What if there is a mesh circuit between two spokes that will actually carry the traffic (that CM wouldn't know about)?

New Member

Re: mgcp gw across wan link

I'm quite sure 0 means infinite if your worried about it put 10000000 in.

You could still use locations to decrement the value even though it a different physical link.As it is a call going from a to b it will decrement the bandwidth.

These are my opinions I'm sure other people other ideas.

2)Then do LLQ and priority que for voice and setup other classes between the mesh sites.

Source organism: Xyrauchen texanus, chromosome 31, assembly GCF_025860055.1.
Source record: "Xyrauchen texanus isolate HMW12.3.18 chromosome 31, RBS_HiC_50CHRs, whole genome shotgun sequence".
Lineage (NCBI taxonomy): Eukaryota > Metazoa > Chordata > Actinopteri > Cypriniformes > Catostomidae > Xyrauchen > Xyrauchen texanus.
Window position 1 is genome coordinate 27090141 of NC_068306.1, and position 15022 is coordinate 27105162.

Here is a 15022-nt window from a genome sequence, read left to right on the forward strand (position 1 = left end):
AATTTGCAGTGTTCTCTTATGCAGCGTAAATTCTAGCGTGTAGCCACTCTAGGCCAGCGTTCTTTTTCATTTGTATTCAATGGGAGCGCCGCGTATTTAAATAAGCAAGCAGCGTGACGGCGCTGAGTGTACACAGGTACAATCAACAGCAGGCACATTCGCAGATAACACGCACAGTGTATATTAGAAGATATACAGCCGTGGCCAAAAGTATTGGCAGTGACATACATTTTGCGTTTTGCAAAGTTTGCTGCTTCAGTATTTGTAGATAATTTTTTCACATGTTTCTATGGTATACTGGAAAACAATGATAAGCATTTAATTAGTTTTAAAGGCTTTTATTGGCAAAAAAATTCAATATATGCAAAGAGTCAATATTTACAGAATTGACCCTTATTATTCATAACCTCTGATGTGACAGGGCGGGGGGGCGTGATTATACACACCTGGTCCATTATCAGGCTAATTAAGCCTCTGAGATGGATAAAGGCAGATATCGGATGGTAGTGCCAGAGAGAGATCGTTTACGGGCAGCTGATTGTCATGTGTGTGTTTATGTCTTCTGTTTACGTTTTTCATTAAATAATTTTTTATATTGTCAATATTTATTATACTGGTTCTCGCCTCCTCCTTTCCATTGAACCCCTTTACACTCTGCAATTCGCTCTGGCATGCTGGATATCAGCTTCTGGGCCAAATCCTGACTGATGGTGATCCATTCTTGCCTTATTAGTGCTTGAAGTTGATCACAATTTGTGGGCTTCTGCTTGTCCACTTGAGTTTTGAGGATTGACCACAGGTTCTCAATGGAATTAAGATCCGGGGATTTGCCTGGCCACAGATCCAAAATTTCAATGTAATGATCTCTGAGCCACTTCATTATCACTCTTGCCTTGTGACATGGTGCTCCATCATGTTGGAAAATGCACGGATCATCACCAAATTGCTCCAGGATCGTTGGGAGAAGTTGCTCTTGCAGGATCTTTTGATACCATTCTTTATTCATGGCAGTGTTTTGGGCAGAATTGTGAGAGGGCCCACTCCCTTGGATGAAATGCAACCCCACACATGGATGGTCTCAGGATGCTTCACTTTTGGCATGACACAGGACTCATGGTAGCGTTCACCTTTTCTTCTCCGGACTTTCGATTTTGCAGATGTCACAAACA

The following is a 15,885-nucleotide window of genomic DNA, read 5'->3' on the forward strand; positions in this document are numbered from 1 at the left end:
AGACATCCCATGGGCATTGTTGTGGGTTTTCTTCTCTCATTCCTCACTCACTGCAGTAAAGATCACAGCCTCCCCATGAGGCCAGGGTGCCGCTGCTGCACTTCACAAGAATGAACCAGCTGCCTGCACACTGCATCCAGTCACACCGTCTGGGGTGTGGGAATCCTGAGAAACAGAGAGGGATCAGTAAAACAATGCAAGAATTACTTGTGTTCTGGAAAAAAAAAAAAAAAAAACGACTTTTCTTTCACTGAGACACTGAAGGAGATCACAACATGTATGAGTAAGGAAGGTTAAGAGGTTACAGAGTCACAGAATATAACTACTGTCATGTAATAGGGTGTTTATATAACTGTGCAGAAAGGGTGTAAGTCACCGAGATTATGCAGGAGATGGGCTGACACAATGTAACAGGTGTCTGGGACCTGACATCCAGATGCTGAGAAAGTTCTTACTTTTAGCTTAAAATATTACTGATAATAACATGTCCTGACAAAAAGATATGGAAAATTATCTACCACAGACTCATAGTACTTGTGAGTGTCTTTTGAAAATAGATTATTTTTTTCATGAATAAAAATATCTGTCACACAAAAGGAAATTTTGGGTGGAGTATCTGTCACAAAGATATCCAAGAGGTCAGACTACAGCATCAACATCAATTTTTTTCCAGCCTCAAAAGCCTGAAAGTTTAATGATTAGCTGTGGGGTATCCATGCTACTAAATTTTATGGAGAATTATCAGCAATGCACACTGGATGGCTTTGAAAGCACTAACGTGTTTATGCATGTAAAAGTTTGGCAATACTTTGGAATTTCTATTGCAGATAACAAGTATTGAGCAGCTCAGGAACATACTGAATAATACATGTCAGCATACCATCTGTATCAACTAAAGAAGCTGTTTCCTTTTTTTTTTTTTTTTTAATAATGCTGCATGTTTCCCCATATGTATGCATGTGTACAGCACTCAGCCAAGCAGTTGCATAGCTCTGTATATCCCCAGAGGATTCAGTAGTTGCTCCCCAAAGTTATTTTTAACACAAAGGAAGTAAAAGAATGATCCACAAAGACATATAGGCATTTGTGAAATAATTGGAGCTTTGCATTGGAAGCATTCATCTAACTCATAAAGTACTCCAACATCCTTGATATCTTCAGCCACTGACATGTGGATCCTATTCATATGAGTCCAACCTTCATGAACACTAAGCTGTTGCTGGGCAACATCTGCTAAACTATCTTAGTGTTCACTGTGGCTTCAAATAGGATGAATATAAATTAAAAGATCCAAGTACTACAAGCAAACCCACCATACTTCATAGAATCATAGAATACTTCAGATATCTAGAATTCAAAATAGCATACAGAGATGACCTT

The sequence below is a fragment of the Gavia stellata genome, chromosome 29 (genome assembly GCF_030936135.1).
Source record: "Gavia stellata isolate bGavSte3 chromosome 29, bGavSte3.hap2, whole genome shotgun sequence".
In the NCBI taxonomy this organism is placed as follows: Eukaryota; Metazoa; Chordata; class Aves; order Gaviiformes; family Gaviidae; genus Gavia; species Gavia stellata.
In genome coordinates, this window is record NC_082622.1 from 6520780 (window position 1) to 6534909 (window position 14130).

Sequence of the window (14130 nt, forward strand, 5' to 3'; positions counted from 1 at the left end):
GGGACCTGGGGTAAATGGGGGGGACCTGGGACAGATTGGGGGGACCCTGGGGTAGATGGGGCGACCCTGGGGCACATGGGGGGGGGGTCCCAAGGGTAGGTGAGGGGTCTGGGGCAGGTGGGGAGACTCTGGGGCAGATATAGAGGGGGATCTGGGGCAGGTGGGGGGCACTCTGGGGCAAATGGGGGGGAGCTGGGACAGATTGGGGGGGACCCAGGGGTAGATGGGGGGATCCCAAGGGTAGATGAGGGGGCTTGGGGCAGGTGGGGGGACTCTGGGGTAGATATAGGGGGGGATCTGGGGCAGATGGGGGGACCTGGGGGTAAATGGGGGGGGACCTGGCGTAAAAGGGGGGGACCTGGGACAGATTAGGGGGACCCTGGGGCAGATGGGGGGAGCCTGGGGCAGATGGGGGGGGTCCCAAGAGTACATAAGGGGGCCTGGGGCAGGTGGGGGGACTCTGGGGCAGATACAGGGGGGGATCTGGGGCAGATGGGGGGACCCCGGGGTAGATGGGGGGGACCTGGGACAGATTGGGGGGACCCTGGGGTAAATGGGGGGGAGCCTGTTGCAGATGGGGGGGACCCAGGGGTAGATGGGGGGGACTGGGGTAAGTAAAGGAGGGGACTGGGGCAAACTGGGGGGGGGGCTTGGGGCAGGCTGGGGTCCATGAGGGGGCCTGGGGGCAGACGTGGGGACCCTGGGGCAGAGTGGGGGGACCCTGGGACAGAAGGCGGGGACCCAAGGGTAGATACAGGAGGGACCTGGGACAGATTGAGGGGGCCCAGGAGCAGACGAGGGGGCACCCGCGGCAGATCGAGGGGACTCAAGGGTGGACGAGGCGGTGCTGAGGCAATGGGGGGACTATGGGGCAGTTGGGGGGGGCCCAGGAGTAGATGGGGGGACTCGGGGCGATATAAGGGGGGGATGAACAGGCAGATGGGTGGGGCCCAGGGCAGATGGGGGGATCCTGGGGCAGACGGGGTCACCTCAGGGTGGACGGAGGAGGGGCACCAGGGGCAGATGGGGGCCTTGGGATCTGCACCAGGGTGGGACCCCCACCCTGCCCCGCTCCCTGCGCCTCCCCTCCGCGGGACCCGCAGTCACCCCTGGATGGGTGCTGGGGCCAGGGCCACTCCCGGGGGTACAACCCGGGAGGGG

You obviously thought about this before you implemented it didnt you ?

Re: mgcp gw across wan link

For hub and spoke using locations, I always specify the hub location as having 10000000, no chance of running out of bandwidth there.

Also with CM 3.3 you can have AAR working so that if you limit the spoke to say 1.2M, then run G.729, in the Very unlikely event you run out of bandwidth (and don't forget it's not a real physical limit, just an imposed one) the calls can re-direct over the PSTN.

One word of warning about AAr though, it seriously screws up if you have unity (or any other voice mail) at the hub location. because the VM has no idea who the incoming call is for.

Oh and don't worry about G.729 call quality because in your scenario double encoding shouldn't happen, so most users will have absolutely no idea.